In some ways, speculation about when Japanese beef trade would resume has had more impact on price than when the market actually opened.

“Trade resumption has been supportive to prices, but it hasn't necessarily moved them much higher,” says Mike Miller, Cattle-Fax director of research and education.

For one thing, best-case projections for beef exports to Japan this year are too low to push the market fundamentally.

The U.S. Meat Export Federation (USMEF), for example, projects 2006 exports will be around 100,000 metric tons (220 million lbs.). That's about 27% of the 300,000 metric tons exported pre-BSE in 2003 when beef and variety meat exports to Japan tallied $1.4 billion.

Cattle-Fax is slightly more bullish, projecting 250-300 million lbs. of beef exports to Japan in the coming year.

Even though the impact on demand runs deeper than the carcass equivalent of 300,000 head or so — as only pieces and parts of carcasses head to Japan — it's still a drop in the proverbial pail. The U.S. produced approximately 25.5 billion lbs. of beef in 2005, with 2006 projected to be even larger.

“I think trade resumption will be supportive to us through the year, with the most support coming in the first 60-90 days of 2006… We believe export volume will build throughout the year to the highest levels in late summer and early fall,” Miller says. While still supportive, he explains it won't overcome increasing beef supplies.

Besides, any emotion-based bounce in the market seems to have occurred long ago when periodic reports suggested imminent resolution to the trade dispute. Negotiations were so protracted that many began viewing them as just one more cry of “wolf.” Jim Gill, Texas Cattle Feeders Association marketing director, reports folks in his marketing area just started ignoring the rumors.

“Certainly trade resumption is positive, and it sure doesn't hurt anything, but I haven't seen it make any difference in the cash market,” Gill says.

Likewise, reports from various cattle feeders indicate packer demand for age-eligible cattle — only beef from cattle 20 months of age and younger can be exported — is also limited. Thus far, premium claims hover around $25/head. This is early on, too, when the supply of cattle with the requisite documentation is presumably the thinnest.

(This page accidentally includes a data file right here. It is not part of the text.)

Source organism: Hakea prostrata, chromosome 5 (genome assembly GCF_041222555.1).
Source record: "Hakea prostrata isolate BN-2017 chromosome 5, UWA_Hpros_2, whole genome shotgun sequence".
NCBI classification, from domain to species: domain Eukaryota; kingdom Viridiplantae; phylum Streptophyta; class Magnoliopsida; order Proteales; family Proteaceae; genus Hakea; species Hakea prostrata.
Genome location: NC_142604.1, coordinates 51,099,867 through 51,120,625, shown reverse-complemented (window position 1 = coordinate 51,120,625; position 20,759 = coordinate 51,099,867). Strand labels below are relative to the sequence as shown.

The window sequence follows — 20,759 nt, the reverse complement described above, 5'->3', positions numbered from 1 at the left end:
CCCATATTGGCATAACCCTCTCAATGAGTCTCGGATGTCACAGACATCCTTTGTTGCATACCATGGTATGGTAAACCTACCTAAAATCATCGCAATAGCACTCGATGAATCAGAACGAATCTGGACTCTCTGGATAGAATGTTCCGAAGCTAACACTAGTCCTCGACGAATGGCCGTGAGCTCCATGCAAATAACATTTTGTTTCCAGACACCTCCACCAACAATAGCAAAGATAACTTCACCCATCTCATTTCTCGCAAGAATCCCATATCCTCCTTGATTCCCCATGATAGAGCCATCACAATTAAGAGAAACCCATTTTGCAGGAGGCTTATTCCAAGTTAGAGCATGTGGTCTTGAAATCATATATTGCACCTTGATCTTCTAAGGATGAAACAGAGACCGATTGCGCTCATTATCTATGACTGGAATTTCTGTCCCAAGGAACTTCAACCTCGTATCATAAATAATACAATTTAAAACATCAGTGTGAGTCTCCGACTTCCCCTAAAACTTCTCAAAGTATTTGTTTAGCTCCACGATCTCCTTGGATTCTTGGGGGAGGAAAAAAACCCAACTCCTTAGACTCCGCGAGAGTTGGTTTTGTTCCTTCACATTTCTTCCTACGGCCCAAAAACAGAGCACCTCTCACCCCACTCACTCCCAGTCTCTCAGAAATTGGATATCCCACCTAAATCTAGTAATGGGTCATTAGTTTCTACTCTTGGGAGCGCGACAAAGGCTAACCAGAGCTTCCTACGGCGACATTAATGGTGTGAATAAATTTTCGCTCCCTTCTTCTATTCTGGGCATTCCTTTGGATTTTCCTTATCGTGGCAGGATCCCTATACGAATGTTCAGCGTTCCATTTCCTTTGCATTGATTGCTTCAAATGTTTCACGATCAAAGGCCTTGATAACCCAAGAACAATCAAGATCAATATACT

On the other hand, trade resumption occurred at a traditionally slow time of the U.S. marketing year. A clearer picture should form as the public emerges from holiday hibernation. If Japanese demand outstrips available supply, age premiums should be easier to come by.

Will consumers buy it?

The big question is will Japanese consumers embrace beef once again in general terms, and rediscover their appetite for U.S. beef specifically?

As of early January, exports were still a trickle, less than some exporters had hoped, Miller says. Reports leading up to trade resumption trumpeted Japanese surveys that indicated the majority of Japanese consumers were wary of U.S. beef.

“In our survey work, most Japanese consumers we visited said they would consider a government announcement to end the ban the ‘all clear,’ and would likely return to eating U.S. beef,” says Lynn Heinze, a USMEF spokesman.

According to Heinze, one of Tokyo's two largest retail chains — 113 stores — was confident its newly-arrived 6 metric tons of U.S. beef would sell out during a USMEF promotion Dec. 26-29.

“The offering so far has been from relatively limited air shipments,” Heinze explains. “Product should arrive over the water by mid-January, and this will provide additional information.”

Incidentally, Miller notes one of the challenges of gauging exports' steam as they pick up is USDA's export numbers, which are released two months after the fact. Ship it today, and it won't show up for at least 60 days in reports the industry uses to measure international demand.

Keep in mind, recapturing Japanese demand for U.S. beef is as much about recovering Japanese demand for beef, period. According to USMEF, per-capita beef consumption in Japan declined 10% in the two years U.S. product was banned. At the same time, Australia captured a larger share of the remaining market.

“We will rebuild consumer confidence using consumer education and by working closely with the Japanese trade,” explains Phil Seng, USMEF president and CEO. “We are committed to assuring Japanese consumers U.S. beef is safe, and they can enjoy it without hesitation.”

Hopefully, the majority of Japanese consumers will have the same attitude as the Japanese shopper who, upon purchasing some of the first U.S. beef available, said: “They are eating [beef] in the U.S., and I have no hesitation eating it, too.”